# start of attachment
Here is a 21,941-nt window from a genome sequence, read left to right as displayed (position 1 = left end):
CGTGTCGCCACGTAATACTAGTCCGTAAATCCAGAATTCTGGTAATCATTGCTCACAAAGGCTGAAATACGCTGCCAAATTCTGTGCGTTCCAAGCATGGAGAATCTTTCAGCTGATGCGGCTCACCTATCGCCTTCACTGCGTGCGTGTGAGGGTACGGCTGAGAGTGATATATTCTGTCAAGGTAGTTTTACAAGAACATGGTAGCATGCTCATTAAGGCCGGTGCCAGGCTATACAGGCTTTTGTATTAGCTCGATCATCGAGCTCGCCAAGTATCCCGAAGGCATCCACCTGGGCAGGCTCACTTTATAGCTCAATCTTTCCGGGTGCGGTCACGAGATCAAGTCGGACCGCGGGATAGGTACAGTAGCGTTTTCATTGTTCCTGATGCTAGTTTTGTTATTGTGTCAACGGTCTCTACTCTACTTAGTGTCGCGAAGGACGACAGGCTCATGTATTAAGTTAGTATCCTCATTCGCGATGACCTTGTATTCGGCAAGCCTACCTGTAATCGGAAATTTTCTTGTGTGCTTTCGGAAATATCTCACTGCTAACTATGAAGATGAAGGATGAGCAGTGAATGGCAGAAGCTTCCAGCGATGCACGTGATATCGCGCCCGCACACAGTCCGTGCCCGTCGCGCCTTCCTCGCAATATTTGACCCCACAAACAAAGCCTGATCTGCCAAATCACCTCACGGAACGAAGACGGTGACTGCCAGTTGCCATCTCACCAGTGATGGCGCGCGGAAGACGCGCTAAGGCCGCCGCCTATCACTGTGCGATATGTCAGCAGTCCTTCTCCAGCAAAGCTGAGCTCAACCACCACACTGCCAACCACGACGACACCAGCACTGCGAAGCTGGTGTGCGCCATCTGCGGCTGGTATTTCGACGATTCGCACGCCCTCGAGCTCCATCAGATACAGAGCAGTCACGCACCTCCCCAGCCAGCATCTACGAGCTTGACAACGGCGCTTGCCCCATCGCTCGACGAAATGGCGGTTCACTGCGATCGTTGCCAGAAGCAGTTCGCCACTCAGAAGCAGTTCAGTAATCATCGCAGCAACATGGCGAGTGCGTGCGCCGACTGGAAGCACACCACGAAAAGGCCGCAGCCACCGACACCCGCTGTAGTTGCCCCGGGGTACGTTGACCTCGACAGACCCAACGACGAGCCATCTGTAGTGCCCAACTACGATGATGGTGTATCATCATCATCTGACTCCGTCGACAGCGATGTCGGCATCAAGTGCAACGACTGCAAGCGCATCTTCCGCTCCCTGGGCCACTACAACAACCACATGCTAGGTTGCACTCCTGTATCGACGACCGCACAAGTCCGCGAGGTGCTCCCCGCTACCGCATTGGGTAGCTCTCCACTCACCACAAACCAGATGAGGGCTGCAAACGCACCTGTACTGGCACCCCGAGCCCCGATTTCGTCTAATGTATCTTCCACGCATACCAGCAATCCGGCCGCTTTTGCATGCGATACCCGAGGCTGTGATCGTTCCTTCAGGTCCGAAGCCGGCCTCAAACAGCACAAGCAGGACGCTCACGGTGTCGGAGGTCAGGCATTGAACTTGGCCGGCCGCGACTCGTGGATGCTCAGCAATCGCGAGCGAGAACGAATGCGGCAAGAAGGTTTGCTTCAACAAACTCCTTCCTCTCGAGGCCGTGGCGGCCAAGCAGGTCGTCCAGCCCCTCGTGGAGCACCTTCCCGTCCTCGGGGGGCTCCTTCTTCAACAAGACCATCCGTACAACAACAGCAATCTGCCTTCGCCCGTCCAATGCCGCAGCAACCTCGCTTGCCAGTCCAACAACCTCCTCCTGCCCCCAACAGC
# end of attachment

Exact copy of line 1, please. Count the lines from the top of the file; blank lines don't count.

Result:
Here is a 21,941-nt window from a genome sequence, read left to right as displayed (position 1 = left end):